Denseness: Closed Space

I need this as lemma.

Topological Space

Given a topological space $\Omega$.

Consider a closed space: $$\mathcal{S}\subseteq\Omega:\quad\mathcal{S}=\overline{\mathcal{S}}$$

Then for dense domains: $$\mathcal{D}\subseteq\Omega:\quad\overline{\mathcal{D}}=\Omega\implies\overline{\mathcal{D}\cap\mathcal{S}}=\mathcal{S}$$

Does this really hold?

Hilbert Space

Given a Hilbert space $\mathcal{H}$.

Consider a closed space: $$\mathcal{S}\leq\mathcal{H}:\quad\mathcal{S}=\overline{\mathcal{S}}$$

Then for dense domains: $$\mathcal{D}\leq\mathcal{H}:\quad\overline{\mathcal{D}}=\mathcal{H}\implies\overline{\mathcal{D}\cap\mathcal{S}}=\mathcal{S}$$

Does this hold here?

Reducing Space

Given a Hilbert space $\mathcal{H}$.

Consider a closed space: $$\mathcal{S}\leq\mathcal{H}:\quad\mathcal{S}=\overline{\mathcal{S}}$$

Denote its projection: $$\mathcal{R}P=\mathcal{S}:\quad P^2=P=P^*$$

Regard a reducing domain: $$P\mathcal{D}\subseteq\mathcal{D}\leq\mathcal{H}$$

Then the dense domain: $$\overline{\mathcal{D}}=\mathcal{H}\implies\overline{\mathcal{D}\cap\mathcal{S}}=\mathcal{S}$$

Does this hold now?

No. Consider $\Omega=\mathbb R$ (with the usual topology), $S=\{\pi\}$, $\mathcal D=\mathbb Q$.

EDIT: Next came the question "Ok, what about closed subsets of a Hilbert space"?

No change. Say $H=L^2([0,1])$, $\mathcal D=C([0,1])$ and let $S$ be the span of $f$, where $f$ is any discontinuous $L^2$ function. (Or rather, where $f$ is such that there does not exist a continuous $g$ with $f=g$ almost everywhere.)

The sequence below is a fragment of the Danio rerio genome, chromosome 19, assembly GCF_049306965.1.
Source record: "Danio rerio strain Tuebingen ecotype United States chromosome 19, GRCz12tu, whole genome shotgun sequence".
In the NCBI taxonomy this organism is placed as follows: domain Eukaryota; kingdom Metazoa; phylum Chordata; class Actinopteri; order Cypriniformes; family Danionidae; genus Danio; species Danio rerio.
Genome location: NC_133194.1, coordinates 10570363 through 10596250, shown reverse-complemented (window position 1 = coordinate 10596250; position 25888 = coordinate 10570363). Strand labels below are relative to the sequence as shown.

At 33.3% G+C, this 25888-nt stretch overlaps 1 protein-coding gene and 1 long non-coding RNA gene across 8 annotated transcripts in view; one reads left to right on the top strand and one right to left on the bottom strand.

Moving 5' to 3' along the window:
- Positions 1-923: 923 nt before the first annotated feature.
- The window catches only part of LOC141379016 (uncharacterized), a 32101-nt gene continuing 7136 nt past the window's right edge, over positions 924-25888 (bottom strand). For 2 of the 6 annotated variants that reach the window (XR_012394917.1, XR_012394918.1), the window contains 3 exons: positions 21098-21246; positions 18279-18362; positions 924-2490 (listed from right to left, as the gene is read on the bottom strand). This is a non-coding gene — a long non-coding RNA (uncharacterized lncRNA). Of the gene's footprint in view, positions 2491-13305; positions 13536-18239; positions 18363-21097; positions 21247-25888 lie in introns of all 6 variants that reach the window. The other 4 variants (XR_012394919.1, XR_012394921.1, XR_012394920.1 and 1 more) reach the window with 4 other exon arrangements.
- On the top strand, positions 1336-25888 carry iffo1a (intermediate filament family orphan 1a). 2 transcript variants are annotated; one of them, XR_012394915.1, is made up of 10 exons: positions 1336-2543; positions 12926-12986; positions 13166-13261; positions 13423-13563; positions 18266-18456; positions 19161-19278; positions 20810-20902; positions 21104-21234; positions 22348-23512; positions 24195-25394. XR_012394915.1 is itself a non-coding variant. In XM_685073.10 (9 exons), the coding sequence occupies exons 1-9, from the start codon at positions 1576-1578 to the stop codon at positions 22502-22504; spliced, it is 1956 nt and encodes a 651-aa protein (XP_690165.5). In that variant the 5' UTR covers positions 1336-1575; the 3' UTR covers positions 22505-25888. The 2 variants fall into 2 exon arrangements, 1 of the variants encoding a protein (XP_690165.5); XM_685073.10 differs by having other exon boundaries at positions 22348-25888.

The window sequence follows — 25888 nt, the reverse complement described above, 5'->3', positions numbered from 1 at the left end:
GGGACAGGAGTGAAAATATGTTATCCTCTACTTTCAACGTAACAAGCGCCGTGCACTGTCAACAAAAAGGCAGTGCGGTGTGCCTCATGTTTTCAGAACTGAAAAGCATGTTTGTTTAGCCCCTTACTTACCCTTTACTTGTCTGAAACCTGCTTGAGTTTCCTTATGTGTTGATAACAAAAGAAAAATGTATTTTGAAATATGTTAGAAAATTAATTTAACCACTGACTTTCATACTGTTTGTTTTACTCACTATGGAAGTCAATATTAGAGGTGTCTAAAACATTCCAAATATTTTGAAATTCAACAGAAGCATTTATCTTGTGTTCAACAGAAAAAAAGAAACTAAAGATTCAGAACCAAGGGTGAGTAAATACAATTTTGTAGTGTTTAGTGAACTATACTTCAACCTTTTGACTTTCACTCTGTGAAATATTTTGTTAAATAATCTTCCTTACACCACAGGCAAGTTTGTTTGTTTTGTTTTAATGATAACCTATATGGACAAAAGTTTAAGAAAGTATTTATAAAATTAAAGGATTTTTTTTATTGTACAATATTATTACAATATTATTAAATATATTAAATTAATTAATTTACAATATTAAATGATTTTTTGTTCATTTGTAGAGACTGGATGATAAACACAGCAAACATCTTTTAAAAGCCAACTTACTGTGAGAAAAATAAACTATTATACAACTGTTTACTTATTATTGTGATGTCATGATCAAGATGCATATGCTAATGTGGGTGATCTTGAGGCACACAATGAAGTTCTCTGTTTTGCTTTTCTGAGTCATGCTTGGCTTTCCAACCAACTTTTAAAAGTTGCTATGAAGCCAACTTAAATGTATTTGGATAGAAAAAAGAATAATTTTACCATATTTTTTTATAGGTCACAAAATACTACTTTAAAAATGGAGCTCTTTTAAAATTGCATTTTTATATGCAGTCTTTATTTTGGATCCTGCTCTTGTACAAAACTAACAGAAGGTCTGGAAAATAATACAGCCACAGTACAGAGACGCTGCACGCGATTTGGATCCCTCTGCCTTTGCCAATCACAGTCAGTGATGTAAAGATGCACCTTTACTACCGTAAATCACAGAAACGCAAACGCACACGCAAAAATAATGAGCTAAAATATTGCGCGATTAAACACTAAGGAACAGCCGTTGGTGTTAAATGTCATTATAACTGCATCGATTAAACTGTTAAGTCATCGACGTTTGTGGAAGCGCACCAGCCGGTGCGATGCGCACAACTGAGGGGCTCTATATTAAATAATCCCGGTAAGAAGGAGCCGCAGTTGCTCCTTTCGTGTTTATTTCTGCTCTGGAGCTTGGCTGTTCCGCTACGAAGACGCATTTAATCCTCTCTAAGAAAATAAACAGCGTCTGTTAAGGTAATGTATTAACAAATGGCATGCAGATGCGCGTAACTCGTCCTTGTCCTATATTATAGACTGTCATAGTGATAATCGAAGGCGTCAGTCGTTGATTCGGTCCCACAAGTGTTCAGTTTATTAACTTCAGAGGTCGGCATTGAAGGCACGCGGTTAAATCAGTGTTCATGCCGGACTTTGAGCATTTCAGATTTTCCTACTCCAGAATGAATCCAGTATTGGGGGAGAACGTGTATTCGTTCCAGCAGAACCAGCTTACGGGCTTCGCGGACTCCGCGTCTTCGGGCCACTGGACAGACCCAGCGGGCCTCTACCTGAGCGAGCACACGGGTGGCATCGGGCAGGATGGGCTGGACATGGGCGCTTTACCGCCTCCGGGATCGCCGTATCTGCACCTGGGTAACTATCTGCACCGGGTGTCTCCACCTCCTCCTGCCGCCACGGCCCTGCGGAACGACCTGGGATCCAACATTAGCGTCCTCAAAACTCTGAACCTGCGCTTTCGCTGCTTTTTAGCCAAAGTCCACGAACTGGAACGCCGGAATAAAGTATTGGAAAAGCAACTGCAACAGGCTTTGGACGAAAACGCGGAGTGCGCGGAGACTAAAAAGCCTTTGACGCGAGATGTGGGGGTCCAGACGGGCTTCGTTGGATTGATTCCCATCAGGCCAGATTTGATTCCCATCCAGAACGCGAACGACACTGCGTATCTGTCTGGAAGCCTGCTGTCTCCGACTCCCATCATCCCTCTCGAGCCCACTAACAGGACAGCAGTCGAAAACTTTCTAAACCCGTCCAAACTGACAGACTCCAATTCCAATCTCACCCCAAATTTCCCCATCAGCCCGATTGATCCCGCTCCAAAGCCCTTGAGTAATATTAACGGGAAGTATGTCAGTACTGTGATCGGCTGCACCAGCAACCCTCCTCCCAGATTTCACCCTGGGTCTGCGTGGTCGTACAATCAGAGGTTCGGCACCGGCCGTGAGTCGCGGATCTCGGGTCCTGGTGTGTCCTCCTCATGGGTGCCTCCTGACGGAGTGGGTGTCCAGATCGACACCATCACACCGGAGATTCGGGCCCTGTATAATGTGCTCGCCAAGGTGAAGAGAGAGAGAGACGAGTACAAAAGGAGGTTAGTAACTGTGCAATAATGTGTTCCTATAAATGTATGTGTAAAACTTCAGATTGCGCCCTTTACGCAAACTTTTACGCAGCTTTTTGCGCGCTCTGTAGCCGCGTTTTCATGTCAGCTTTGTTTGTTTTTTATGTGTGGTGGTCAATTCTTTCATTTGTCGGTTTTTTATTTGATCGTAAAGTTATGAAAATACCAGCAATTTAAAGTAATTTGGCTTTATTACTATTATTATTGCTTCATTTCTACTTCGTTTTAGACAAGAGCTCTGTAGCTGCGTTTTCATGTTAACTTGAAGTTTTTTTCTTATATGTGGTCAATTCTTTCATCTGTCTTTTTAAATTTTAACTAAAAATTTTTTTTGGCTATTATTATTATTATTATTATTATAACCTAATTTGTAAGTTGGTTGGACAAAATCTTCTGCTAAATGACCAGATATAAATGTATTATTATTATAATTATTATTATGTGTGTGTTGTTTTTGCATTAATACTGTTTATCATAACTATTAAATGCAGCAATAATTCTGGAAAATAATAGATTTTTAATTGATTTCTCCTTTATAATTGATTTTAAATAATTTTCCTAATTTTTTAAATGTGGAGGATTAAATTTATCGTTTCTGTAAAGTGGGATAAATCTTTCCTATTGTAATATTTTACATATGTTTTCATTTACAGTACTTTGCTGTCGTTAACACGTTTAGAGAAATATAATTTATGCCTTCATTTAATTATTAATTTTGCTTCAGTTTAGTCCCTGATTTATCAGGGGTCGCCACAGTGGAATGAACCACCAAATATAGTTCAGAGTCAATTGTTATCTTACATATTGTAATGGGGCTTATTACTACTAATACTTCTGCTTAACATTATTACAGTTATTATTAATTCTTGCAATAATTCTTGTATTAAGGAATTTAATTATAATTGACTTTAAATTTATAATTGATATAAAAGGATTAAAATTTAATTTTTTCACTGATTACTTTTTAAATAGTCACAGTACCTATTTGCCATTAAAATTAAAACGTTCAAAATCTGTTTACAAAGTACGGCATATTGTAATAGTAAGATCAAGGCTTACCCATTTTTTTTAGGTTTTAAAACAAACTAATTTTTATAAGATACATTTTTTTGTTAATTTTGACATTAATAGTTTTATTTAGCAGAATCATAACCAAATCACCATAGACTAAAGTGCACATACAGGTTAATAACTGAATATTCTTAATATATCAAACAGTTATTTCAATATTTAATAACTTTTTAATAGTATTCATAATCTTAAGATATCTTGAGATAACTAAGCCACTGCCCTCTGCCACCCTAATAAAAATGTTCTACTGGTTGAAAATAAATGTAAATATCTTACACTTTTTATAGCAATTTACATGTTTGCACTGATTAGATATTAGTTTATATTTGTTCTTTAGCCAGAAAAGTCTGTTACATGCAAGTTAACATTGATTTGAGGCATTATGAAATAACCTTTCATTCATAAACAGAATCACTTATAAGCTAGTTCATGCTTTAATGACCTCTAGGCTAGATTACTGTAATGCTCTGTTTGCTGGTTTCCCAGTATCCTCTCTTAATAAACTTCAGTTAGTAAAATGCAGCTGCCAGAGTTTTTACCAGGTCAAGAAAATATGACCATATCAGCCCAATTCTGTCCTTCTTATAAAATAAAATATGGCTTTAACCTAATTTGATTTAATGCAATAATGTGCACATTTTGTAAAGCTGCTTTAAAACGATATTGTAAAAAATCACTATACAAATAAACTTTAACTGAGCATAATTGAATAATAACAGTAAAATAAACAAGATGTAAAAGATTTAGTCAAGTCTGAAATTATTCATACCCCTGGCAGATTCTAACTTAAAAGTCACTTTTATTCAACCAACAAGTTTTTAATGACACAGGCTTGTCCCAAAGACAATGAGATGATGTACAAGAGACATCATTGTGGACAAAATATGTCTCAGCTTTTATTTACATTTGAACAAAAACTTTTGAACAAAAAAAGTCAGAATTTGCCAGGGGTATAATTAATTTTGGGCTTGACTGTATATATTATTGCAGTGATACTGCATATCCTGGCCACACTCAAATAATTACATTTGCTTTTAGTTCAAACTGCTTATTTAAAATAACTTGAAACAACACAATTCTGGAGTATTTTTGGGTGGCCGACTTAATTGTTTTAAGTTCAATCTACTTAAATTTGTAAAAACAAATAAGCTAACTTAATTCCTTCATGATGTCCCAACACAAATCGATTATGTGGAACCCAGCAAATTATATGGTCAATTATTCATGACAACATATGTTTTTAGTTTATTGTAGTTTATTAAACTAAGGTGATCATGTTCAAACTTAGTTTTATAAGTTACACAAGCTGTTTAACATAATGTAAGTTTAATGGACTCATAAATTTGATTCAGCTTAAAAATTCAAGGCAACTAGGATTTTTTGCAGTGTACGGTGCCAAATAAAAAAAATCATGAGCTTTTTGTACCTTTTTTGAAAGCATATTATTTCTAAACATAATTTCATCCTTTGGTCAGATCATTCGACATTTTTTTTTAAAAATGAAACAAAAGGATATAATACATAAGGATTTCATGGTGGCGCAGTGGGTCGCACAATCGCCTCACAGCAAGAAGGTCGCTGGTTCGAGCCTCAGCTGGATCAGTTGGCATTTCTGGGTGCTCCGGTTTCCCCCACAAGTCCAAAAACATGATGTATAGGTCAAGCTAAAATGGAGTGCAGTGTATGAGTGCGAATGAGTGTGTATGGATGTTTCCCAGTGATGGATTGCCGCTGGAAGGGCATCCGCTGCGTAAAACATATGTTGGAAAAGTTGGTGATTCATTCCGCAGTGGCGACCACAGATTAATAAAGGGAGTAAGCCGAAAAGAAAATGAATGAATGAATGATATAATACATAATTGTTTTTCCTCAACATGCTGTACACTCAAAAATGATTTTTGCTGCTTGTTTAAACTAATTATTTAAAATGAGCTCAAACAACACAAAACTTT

• $H=L^2([0,1])$, $D=C([0,1])$, $S=$ the span of $f$ where $f\in H\setminus D$. – David C. Ullrich Jun 26 '15 at 18:53
• @Freeze_S that would not work either. Let $e^x$ be an element in $L^2[0,1]$ and suppose $S= span\{ e^x\}$. This is a finite dimensional subspace and therefore it is closed. If we let $D$ consist of all polynomials, then $\overline D = L^2[0,1]$. However, $D\cap S = \emptyset$. – Joel Jun 26 '15 at 18:55
• @Joel. Right, except your $D\cap S$ is not quite empty... – David C. Ullrich Jun 26 '15 at 18:59
• Right of course. Typo. I meant $D \cap S = \{0\}$. About as close to empty as you can get for a subspace. – Joel Jun 26 '15 at 19:00
• @Freeze_S You mean an example of $f$ so that there does not exist continuous $g$ with $f=g$ ae? No, such examples are phenomenally easy. Take $f=\chi_{[0,1/2]}$ for example. – David C. Ullrich Jun 26 '15 at 19:38

$\overline{D\cap S}$ is the smallest closed subset containing $D \cap S$. If $S \subset D$ then $D \cap S = S$ and since $\overline{S} = S$ we have $\overline{D \cap S} = \overline{S} = S$.

However, if $S \not \subset D$, the answer is less clear. Certainly $\overline{D\cap S} \subset S$ in that case. The answer of equality depends on the particular topology.

Take for instance $\Omega = [0,1]$ with the topology given by the ordering of the real numbers. If $D=[0,1)$ and $S = \{1\}$ we see that $\overline D = [0,1]$ but $D \cap S = \emptyset$.

However, if we have the set $\Omega=\{1,2,3,4\}$ with the topology $\tau =\{ \emptyset, \{1,2\}, \{3,4\}, \Omega\}$ we can have a different answer. Suppose $S = \{1,2\}$. This is an open set, and its compliment is $\{3,4\}$ which is also open. Thus $S$ is closed. If we let $D=\{1,3\}$, then $\overline{D}=\Omega$ since $\Omega$ is the smallest closed set containing $D$. Now we also have $D \cap S = \{1\}$ and $\overline{ D\cap S} = \{1,2\} = S$ since $S$ is the smallest closed subset containing $\{1\}$.

(Appended after the question was edited)

As for the Hilbert space question. The statement does not hold there either.

Let $e^x$ be an element in $L^2[0,1]$ and suppose $S=span\{e^x\}$. This is a finite dimensional subspace and therefore it is closed. If we let $D$ consist of all polynomials, then $\overline{D}=L^2[0,1]$. However, $D\cap S=\{0\}$ and $\overline{D \cap S}=\{0\}$.